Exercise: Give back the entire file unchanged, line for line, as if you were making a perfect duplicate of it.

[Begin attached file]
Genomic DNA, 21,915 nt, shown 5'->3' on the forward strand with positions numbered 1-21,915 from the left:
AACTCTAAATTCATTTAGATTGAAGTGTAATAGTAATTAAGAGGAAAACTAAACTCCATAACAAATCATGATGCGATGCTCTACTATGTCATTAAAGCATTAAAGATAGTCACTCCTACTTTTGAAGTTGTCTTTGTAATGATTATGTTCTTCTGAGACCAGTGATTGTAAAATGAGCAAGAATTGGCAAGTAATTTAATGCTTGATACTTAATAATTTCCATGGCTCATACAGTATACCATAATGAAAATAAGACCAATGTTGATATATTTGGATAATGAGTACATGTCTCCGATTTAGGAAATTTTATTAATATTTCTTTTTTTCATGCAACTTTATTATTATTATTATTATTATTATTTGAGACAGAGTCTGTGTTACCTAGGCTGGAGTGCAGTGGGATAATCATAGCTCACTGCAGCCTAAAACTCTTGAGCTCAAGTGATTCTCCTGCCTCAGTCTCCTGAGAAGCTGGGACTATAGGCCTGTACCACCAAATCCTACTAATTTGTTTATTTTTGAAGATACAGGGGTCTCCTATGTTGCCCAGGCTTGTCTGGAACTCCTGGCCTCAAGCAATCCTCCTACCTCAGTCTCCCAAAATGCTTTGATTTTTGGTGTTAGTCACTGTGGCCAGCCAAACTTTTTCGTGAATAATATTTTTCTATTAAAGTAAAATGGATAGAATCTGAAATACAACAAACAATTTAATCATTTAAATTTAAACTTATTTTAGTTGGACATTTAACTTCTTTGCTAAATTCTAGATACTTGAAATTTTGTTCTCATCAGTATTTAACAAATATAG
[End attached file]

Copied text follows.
Genomic DNA, 21,915 nt, shown 5'->3' on the forward strand with positions numbered 1-21,915 from the left:
AACTCTAAATTCATTTAGATTGAAGTGTAATAGTAATTAAGAGGAAAACTAAACTCCATAACAAATCATGATGCGATGCTCTACTATGTCATTAAAGCATTAAAGATAGTCACTCCTACTTTTGAAGTTGTCTTTGTAATGATTATGTTCTTCTGAGACCAGTGATTGTAAAATGAGCAAGAATTGGCAAGTAATTTAATGCTTGATACTTAATAATTTCCATGGCTCATACAGTATACCATAATGAAAATAAGACCAATGTTGATATATTTGGATAATGAGTACATGTCTCCGATTTAGGAAATTTTATTAATATTTCTTTTTTTCATGCAACTTTATTATTATTATTATTATTATTATTTGAGACAGAGTCTGTGTTACCTAGGCTGGAGTGCAGTGGGATAATCATAGCTCACTGCAGCCTAAAACTCTTGAGCTCAAGTGATTCTCCTGCCTCAGTCTCCTGAGAAGCTGGGACTATAGGCCTGTACCACCAAATCCTACTAATTTGTTTATTTTTGAAGATACAGGGGTCTCCTATGTTGCCCAGGCTTGTCTGGAACTCCTGGCCTCAAGCAATCCTCCTACCTCAGTCTCCCAAAATGCTTTGATTTTTGGTGTTAGTCACTGTGGCCAGCCAAACTTTTTCGTGAATAATATTTTTCTATTAAAGTAAAATGGATAGAATCTGAAATACAACAAACAATTTAATCATTTAAATTTAAACTTATTTTAGTTGGACATTTAACTTCTTTGCTAAATTCTAGATACTTGAAATTTTGTTCTCATCAGTATTTAACAAATATAG